Minimally invasive surgery is the name given to surgical procedures that cause less tissue damage, bleeding, and complications than traditional incision on surgical procedures. Minimally invasive surgery is also often called endoscopic surgery or "keyhole" surgery, which utilizes special instruments that create smaller incisions than traditional surgeries. Minimally invasive surgery has been used in surgical rooms throughout the world since the late 1980s. However, consumers should know that even minimally invasive surgery can be painful, and is considered a major type of surgery.
In most cases, minimally invasive surgery utilizes a piece of equipment called an endoscope. This equipment is a long, thin and flexible tube that has a light and camera attached to one end. This tube is inserted into a body cavity or area through a small incision usually about 1/2 inch in length. The camera sends an image to a screen, much like a computer or television screen, that the surgeon can see throughout the course of the operation.
The size and number of incisions that may be necessary depends on the type of procedure being performed. Minimally invasive surgery has been performed in nearly all medical fields, including cardiac, urology, neurology, and spine care.
Minimally Invasive Spine Surgical Procedures
Today, spine care specialists and surgeons can perform a variety of minimally invasive spine surgery procedures on all areas of the spine, including the cervical, thoracic, lumber, and sacral areas. Some of the most common procedures include but are not limited to:
Minimally invasive spine surgical procedures also offer treatments for microsurgical treatment of herniated discs, lumber spinal stenosis, spinal fusion, scoliosis, compression fractures, osteoporosis, and in the treatment of spinal tumors, vertebral fractures and more.
Computer Assisted Technology
Minimally invasive spine surgical procedures offer the same goals as traditional surgical approaches. However, the use of computer assisted image guidance technology and special x-ray machines called a fluoroscope enables surgeons to locate as well as navigate various areas of the spine through the use of images that enables greater accuracy and the use of instruments designed to be used through small incisions. Such surgical procedures combine traditional surgical skills, expertise and experience with computer assisted image guided surgery that enables surgeons to perform more precise movements within the surgical area, reduce the risk of nerve damage and results in less destruction of muscle, bone and tissue than traditional surgical procedures.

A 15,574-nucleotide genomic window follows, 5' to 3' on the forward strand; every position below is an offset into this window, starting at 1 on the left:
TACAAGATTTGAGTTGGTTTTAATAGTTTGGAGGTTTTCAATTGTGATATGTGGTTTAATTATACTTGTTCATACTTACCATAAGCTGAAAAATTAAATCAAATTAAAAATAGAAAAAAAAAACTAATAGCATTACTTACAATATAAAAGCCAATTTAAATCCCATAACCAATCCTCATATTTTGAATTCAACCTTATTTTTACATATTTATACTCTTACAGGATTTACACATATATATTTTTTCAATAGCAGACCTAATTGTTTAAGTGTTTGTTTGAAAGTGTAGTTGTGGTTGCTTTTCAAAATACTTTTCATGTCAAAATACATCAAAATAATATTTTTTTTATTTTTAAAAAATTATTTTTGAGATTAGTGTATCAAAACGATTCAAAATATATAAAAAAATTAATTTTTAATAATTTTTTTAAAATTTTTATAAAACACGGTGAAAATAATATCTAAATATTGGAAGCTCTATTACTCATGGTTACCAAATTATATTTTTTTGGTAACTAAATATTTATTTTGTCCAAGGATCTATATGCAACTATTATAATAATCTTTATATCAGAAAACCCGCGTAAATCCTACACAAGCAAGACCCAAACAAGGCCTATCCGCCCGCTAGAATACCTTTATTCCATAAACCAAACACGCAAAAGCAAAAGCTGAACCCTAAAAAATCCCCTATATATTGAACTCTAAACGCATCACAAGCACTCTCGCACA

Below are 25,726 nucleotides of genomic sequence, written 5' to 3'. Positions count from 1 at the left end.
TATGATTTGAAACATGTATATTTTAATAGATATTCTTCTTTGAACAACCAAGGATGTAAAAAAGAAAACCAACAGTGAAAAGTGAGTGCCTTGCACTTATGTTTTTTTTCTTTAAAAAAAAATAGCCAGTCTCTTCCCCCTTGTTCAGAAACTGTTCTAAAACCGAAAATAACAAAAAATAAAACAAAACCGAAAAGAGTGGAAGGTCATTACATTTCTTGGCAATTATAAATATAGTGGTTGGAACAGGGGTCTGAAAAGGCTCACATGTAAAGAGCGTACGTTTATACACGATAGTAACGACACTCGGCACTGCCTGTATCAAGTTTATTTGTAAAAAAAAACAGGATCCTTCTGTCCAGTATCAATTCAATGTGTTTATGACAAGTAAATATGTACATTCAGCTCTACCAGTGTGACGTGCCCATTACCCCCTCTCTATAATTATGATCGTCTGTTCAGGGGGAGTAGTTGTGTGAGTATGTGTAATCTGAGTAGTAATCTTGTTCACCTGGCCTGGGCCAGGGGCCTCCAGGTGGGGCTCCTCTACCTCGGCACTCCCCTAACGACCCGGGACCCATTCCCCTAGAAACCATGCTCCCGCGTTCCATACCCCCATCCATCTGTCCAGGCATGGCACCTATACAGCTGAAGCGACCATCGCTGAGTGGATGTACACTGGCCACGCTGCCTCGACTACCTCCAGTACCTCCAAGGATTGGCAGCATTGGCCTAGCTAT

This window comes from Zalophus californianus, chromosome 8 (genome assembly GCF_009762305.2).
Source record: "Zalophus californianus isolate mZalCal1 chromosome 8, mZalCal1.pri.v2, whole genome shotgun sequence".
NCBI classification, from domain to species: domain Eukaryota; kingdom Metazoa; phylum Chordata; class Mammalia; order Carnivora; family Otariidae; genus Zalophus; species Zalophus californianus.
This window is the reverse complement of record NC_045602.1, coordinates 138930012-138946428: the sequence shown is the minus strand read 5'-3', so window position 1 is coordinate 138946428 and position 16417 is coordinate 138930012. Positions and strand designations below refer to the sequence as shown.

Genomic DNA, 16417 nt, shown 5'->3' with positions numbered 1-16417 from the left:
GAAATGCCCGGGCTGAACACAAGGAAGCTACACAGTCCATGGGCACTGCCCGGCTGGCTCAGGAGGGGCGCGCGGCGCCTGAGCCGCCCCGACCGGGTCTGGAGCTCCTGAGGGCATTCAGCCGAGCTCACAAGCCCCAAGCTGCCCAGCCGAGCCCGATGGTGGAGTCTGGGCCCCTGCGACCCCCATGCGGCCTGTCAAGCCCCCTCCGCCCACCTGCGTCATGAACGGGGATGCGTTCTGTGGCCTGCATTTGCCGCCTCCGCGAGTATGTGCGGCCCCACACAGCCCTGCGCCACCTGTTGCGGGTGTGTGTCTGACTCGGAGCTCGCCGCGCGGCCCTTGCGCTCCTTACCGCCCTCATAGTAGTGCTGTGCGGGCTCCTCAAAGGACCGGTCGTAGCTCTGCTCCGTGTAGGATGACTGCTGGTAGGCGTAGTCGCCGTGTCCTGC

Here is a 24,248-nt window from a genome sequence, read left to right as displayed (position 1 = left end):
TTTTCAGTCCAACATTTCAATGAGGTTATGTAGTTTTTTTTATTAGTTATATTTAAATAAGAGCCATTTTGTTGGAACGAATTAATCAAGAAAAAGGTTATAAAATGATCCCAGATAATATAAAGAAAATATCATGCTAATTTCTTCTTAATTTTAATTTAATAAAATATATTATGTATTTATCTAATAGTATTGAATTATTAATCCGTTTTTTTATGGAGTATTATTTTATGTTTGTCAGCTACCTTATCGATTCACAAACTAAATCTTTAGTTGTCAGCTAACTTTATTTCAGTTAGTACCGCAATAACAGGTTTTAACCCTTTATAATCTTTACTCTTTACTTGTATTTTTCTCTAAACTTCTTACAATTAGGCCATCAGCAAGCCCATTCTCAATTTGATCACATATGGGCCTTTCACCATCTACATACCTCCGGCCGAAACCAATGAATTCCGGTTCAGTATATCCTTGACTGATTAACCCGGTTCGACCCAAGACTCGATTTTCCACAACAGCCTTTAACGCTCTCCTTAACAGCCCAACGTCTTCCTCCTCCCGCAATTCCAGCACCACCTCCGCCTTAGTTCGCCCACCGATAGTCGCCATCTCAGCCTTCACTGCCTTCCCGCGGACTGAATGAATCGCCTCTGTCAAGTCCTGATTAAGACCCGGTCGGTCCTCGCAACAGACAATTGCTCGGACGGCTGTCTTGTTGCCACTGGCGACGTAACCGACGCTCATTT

Who Benefits from Minimally Invasive Spine Surgery?
Individuals suffering or diagnosed with spinal conditions and injuries such as compressed vertebrae, scoliosis, arthritis, or work or sports related injuries may benefit from minimally invasive spine surgery. Shorter hospital stays, often a matter of days rather than a week or more, reduced postoperative pain, less tissue damage and scarring than traditional surgical approaches as well as shorter overall recovery time, often a few months instead of the year or more, are just a few of the benefits of minimally invasive spine surgery.
How Much Does Minimally Invasive Spine Surgery Cost?
The cost of any type of endoscopic, laparoscopic, or minimally invasive spine surgery depends on the condition as well as severity of the condition being treated. In the United States, removal or repair of herniated discs may cost between $6,000 and $8,000, while vertebral fusion treatments may range anywhere between $15,000 and $17,000. In the United States, spinal procedures may cost up to $80,000. Disk repair surgeries cost approximately $10,000 each, but does not include doctors fees or facility fees.
The same procedures performed in India or South Korea saves medical travelers thousands of dollars. Disk surgeries in India, including fusion procedures range approximately $8,500, while laminectomy surgical procedures may average $4,500. Spine care in South American destinations such as Costa Rica may cost between 1/4 to 1/2 the cost of similar procedures performed in the United States.
Who Performs Minimally Invasive Spine Surgery?
Any type of spinal procedure or treatment should be overseen by an orthopedic surgeon who specializes in spinal care and spinal surgeries. Orthopedic surgeons should be certified and experienced in all types of spinal surgeries, including cervical, thoracic and lumbar procedures and techniques, and belong to recognized organizations and associations. Consumers should always verify the experience and training of surgeons, facilities and support staff to ensure proper training and expertise, certification, and accreditation for any suggested procedures or techniques.
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